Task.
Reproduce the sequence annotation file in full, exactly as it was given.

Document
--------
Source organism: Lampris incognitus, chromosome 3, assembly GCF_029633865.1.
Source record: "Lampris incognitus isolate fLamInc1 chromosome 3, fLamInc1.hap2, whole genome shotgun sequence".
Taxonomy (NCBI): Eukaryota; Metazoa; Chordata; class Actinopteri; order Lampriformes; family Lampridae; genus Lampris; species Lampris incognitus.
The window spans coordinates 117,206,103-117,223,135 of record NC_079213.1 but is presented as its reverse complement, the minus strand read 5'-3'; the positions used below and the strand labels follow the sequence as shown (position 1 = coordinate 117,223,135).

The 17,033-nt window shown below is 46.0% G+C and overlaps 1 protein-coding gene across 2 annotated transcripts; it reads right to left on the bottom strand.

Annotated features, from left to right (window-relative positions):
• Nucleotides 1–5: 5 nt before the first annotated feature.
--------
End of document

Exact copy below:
Source organism: Lampris incognitus, chromosome 3, assembly GCF_029633865.1.
Source record: "Lampris incognitus isolate fLamInc1 chromosome 3, fLamInc1.hap2, whole genome shotgun sequence".
Taxonomy (NCBI): Eukaryota; Metazoa; Chordata; class Actinopteri; order Lampriformes; family Lampridae; genus Lampris; species Lampris incognitus.
The window spans coordinates 117,206,103-117,223,135 of record NC_079213.1 but is presented as its reverse complement, the minus strand read 5'-3'; the positions used below and the strand labels follow the sequence as shown (position 1 = coordinate 117,223,135).

The 17,033-nt window shown below is 46.0% G+C and overlaps 1 protein-coding gene across 2 annotated transcripts; it reads right to left on the bottom strand.

Annotated features, from left to right (window-relative positions):
• Nucleotides 1–5: 5 nt before the first annotated feature.